A pre-Christmas tornado hit Lafayette with narrow corridor of rather heavy damage on December 23, 1871. Two people were injured in the 0.5-mile damage path length, which was near 0.2 mile wide. Damage peaked at EF1 strength with winds to 95-100 mph.
A newspaper reporter on South Street & corner of Fifth, saw the twister at 12:30 p.m. as the storm blew in. He said it reminded him “of a great screw driven point foremost shot out of a cannon………southwest traveling northeast” with sound like that of a “minnie ball”. From South Second & Columbia to North Street & North 9th, many buildings were damaged, including Trinity Church with debri thrown everywhere, damaging structures on either side of the tornado. General, damaging straight-line wind occurred over a 2-square mile area prior to the twister to the southwest.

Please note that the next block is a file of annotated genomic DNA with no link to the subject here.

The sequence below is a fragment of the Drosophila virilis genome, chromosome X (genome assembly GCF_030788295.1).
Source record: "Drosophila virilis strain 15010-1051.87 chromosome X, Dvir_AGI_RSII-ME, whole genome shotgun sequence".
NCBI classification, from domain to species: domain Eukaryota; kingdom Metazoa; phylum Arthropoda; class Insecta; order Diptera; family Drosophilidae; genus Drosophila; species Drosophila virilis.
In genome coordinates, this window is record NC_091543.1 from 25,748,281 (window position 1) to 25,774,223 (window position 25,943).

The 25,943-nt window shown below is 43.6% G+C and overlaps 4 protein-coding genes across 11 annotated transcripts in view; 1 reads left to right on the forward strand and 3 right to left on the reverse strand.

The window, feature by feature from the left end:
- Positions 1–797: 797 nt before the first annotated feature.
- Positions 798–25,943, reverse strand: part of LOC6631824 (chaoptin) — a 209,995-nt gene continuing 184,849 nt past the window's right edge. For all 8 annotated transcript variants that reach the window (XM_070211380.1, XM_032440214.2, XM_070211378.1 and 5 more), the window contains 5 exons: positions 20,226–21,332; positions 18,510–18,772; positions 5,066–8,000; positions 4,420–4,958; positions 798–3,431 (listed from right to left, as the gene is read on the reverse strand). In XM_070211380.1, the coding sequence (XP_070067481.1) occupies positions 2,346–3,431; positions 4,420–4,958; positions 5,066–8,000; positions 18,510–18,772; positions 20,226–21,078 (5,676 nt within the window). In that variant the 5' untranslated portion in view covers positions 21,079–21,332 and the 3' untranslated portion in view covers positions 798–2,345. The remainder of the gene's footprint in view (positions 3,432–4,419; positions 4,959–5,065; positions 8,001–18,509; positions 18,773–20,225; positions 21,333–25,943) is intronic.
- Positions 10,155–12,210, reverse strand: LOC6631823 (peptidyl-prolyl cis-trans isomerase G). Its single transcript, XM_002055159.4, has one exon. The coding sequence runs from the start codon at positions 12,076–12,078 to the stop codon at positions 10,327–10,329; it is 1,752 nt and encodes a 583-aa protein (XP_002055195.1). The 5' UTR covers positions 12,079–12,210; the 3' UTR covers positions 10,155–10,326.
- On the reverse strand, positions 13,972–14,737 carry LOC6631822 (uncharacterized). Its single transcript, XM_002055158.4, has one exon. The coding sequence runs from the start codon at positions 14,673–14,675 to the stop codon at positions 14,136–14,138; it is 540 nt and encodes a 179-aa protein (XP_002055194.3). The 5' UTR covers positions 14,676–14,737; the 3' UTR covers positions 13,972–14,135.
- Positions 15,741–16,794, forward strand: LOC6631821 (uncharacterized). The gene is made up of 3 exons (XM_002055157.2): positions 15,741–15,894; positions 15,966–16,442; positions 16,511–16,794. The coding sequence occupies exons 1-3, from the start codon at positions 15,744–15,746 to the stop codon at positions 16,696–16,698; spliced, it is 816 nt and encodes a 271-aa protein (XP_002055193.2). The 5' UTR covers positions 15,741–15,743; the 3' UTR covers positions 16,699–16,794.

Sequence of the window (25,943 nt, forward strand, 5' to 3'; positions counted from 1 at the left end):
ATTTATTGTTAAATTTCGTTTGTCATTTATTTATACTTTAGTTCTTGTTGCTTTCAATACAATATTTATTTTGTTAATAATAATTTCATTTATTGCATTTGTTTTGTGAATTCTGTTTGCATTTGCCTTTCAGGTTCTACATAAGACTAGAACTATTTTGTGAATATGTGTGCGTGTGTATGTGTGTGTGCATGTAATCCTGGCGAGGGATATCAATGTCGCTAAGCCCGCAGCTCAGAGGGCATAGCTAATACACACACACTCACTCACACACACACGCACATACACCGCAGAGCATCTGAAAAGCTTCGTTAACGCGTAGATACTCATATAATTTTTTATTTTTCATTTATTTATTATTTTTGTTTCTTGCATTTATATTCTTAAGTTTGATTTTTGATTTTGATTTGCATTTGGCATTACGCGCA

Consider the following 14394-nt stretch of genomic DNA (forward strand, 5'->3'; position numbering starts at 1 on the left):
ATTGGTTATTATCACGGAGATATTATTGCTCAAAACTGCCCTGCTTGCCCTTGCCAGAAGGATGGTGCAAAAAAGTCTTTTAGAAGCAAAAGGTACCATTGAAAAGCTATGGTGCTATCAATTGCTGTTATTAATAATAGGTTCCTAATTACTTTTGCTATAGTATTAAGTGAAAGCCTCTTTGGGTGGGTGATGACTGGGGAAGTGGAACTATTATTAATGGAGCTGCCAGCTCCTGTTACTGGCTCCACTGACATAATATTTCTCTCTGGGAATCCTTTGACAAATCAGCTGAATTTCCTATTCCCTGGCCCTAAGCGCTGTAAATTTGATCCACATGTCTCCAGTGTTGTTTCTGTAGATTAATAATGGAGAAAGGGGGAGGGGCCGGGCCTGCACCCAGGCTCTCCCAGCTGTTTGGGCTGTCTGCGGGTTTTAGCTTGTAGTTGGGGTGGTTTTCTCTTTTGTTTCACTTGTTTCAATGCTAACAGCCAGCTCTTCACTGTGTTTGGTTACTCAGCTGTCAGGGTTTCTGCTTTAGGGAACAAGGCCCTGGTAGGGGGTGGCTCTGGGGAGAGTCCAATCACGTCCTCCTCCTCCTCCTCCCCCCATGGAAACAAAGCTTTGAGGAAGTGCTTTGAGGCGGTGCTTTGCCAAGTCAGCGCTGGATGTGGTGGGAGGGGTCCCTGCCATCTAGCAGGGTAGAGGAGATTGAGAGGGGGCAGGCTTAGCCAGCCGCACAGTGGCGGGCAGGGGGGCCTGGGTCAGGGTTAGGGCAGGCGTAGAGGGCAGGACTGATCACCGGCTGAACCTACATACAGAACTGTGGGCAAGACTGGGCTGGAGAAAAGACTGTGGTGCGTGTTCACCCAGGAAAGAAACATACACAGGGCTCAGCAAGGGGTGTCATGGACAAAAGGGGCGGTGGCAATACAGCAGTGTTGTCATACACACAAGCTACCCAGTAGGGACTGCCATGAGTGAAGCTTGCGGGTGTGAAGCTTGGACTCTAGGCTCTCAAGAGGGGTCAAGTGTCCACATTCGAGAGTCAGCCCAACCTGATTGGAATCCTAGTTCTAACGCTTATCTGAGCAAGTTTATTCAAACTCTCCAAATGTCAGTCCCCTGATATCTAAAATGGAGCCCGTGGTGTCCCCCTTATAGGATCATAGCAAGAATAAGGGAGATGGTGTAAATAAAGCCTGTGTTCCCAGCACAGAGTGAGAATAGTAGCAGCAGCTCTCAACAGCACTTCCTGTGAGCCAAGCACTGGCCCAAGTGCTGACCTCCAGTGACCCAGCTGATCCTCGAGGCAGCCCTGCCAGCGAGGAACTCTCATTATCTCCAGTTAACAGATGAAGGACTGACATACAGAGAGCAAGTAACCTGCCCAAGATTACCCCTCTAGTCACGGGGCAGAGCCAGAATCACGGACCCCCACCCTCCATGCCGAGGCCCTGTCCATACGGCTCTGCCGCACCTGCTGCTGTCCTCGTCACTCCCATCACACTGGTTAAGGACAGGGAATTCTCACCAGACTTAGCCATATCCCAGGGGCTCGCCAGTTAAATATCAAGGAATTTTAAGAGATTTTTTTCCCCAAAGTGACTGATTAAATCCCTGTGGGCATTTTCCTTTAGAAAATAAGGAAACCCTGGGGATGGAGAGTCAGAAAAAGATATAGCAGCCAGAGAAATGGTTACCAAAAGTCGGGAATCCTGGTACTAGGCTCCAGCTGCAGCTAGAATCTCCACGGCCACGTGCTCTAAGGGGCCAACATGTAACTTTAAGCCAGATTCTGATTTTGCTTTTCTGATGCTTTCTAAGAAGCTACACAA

The storms passed in the morning as temperatures rose overnight to spring-like levels & a strong, intense surface low passed through northwestern Illinois.
Cold front was very sharp with temperature dropping from around 61 to the 20s very quickly.
Interestingly, the morning low on December 21 was -3, but the intense storm pulled a potent chunk of warm air with strong gusty southerly winds ahead of & behind, the strong cold front that sliced through the area.
At 4:35 p.m., with howling northwest winds here, temperature was down to 29 at Lafayette, while Pittsburgh, Pennsylvania had an unusually warm 67 & Cleveland, Ohio 59.
So what did it look like?